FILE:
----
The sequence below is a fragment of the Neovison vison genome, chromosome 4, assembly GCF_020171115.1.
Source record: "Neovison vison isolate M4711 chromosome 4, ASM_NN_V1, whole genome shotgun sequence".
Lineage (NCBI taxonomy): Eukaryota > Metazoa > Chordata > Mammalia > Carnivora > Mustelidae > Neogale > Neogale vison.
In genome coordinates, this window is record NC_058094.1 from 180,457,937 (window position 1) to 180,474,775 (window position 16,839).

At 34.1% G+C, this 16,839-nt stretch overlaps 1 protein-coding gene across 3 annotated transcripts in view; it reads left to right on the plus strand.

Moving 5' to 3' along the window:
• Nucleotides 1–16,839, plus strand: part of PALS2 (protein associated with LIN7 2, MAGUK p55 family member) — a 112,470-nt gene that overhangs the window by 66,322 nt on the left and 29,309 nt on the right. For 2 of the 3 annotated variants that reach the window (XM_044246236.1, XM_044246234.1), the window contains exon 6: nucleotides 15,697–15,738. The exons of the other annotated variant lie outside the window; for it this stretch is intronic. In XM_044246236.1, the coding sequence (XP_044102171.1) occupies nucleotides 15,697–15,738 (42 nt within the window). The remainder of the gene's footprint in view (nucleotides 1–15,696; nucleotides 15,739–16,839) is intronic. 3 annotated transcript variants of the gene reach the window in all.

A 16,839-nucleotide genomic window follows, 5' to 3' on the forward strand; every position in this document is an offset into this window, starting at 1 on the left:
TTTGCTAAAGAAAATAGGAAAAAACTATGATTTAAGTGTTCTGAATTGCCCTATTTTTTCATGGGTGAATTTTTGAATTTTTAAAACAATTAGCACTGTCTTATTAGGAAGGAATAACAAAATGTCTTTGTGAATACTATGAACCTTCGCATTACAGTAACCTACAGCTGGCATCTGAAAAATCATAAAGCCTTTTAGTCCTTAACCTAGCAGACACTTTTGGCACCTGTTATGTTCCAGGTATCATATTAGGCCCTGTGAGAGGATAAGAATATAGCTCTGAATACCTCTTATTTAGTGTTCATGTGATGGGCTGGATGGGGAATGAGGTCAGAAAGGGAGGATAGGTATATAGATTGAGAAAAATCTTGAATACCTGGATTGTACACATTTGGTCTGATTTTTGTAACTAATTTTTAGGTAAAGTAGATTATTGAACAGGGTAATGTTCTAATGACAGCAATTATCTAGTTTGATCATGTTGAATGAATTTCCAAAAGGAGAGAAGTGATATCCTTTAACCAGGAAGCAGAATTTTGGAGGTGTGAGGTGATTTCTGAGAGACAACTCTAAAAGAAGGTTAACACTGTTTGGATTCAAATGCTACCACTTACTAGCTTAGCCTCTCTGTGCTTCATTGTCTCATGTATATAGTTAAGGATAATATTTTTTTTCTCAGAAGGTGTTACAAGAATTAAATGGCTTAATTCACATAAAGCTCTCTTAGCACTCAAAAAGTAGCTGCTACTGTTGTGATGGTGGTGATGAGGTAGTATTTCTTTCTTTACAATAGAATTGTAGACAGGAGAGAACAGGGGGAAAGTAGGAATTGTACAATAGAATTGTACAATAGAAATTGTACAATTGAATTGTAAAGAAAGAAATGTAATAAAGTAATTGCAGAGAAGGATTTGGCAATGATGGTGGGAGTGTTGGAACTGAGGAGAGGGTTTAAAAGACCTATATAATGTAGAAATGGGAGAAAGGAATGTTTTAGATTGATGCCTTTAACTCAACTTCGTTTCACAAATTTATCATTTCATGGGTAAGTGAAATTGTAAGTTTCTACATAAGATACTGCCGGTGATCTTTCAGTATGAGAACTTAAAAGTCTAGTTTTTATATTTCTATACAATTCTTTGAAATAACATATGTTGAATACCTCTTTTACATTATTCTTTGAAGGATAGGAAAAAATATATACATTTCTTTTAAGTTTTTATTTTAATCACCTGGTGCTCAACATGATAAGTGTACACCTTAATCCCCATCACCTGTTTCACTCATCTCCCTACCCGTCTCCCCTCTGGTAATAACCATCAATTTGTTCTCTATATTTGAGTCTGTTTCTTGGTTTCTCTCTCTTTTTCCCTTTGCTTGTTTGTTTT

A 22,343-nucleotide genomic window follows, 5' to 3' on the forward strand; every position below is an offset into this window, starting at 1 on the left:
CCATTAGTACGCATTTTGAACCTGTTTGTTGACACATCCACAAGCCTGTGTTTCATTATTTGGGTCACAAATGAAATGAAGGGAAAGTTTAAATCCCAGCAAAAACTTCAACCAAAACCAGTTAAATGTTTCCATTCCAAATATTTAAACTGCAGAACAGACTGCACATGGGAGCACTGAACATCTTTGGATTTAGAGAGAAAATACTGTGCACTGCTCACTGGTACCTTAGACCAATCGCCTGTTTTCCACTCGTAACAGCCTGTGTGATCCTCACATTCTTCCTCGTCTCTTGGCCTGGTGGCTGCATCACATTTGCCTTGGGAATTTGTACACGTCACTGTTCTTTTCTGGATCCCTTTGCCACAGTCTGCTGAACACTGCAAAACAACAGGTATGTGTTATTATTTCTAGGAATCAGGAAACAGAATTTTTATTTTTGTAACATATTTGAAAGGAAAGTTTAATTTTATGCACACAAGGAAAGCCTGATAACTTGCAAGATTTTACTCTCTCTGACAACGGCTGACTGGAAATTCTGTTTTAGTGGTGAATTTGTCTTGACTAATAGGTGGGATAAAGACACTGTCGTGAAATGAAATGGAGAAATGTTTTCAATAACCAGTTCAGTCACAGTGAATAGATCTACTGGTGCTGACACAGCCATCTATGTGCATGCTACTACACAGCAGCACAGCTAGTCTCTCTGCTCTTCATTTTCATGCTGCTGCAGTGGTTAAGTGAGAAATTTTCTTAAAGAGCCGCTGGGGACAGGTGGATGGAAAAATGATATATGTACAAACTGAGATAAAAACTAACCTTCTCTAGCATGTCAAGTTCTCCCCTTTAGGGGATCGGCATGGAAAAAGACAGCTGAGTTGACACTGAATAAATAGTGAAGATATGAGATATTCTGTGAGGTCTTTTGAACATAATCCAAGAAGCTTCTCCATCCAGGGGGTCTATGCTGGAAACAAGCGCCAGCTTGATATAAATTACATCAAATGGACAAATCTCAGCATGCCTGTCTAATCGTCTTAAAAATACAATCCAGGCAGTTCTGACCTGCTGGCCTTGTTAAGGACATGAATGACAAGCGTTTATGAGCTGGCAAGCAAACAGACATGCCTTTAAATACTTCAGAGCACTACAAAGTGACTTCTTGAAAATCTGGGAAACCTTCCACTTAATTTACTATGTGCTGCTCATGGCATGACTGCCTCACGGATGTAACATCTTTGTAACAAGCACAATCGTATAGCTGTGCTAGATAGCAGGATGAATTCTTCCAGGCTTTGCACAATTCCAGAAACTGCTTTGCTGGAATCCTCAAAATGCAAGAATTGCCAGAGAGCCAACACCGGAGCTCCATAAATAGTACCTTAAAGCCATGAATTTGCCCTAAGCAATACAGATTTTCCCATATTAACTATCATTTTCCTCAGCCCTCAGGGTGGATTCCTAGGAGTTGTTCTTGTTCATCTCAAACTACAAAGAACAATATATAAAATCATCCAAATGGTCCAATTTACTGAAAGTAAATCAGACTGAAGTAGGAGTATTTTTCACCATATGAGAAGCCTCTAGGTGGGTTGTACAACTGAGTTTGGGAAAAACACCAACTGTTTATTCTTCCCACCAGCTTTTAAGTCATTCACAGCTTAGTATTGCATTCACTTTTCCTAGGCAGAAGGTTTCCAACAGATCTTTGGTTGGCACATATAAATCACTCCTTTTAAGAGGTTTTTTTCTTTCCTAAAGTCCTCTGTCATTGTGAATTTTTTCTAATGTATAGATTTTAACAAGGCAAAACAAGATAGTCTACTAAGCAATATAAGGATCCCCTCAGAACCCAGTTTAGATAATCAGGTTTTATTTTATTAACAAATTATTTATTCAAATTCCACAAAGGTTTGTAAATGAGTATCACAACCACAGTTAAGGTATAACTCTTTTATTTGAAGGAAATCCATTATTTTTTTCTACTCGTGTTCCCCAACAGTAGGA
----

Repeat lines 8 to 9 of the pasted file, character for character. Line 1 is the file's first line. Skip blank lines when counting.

A 16,839-nucleotide genomic window follows, 5' to 3' on the forward strand; every position in this document is an offset into this window, starting at 1 on the left:
TTTGCTAAAGAAAATAGGAAAAAACTATGATTTAAGTGTTCTGAATTGCCCTATTTTTTCATGGGTGAATTTTTGAATTTTTAAAACAATTAGCACTGTCTTATTAGGAAGGAATAACAAAATGTCTTTGTGAATACTATGAACCTTCGCATTACAGTAACCTACAGCTGGCATCTGAAAAATCATAAAGCCTTTTAGTCCTTAACCTAGCAGACACTTTTGGCACCTGTTATGTTCCAGGTATCATATTAGGCCCTGTGAGAGGATAAGAATATAGCTCTGAATACCTCTTATTTAGTGTTCATGTGATGGGCTGGATGGGGAATGAGGTCAGAAAGGGAGGATAGGTATATAGATTGAGAAAAATCTTGAATACCTGGATTGTACACATTTGGTCTGATTTTTGTAACTAATTTTTAGGTAAAGTAGATTATTGAACAGGGTAATGTTCTAATGACAGCAATTATCTAGTTTGATCATGTTGAATGAATTTCCAAAAGGAGAGAAGTGATATCCTTTAACCAGGAAGCAGAATTTTGGAGGTGTGAGGTGATTTCTGAGAGACAACTCTAAAAGAAGGTTAACACTGTTTGGATTCAAATGCTACCACTTACTAGCTTAGCCTCTCTGTGCTTCATTGTCTCATGTATATAGTTAAGGATAATATTTTTTTTCTCAGAAGGTGTTACAAGAATTAAATGGCTTAATTCACATAAAGCTCTCTTAGCACTCAAAAAGTAGCTGCTACTGTTGTGATGGTGGTGATGAGGTAGTATTTCTTTCTTTACAATAGAATTGTAGACAGGAGAGAACAGGGGGAAAGTAGGAATTGTACAATAGAATTGTACAATAGAAATTGTACAATTGAATTGTAAAGAAAGAAATGTAATAAAGTAATTGCAGAGAAGGATTTGGCAATGATGGTGGGAGTGTTGGAACTGAGGAGAGGGTTTAAAAGACCTATATAATGTAGAAATGGGAGAAAGGAATGTTTTAGATTGATGCCTTTAACTCAACTTCGTTTCACAAATTTATCATTTCATGGGTAAGTGAAATTGTAAGTTTCTACATAAGATACTGCCGGTGATCTTTCAGTATGAGAACTTAAAAGTCTAGTTTTTATATTTCTATACAATTCTTTGAAATAACATATGTTGAATACCTCTTTTACATTATTCTTTGAAGGATAGGAAAAAATATATACATTTCTTTTAAGTTTTTATTTTAATCACCTGGTGCTCAACATGATAAGTGTACACCTTAATCCCCATCACCTGTTTCACTCATCTCCCTACCCGTCTCCCCTCTGGTAATAACCATCAATTTGTTCTCTATATTTGAGTCTGTTTCTTGGTTTCTCTCTCTTTTTCCCTTTGCTTGTTTGTTTT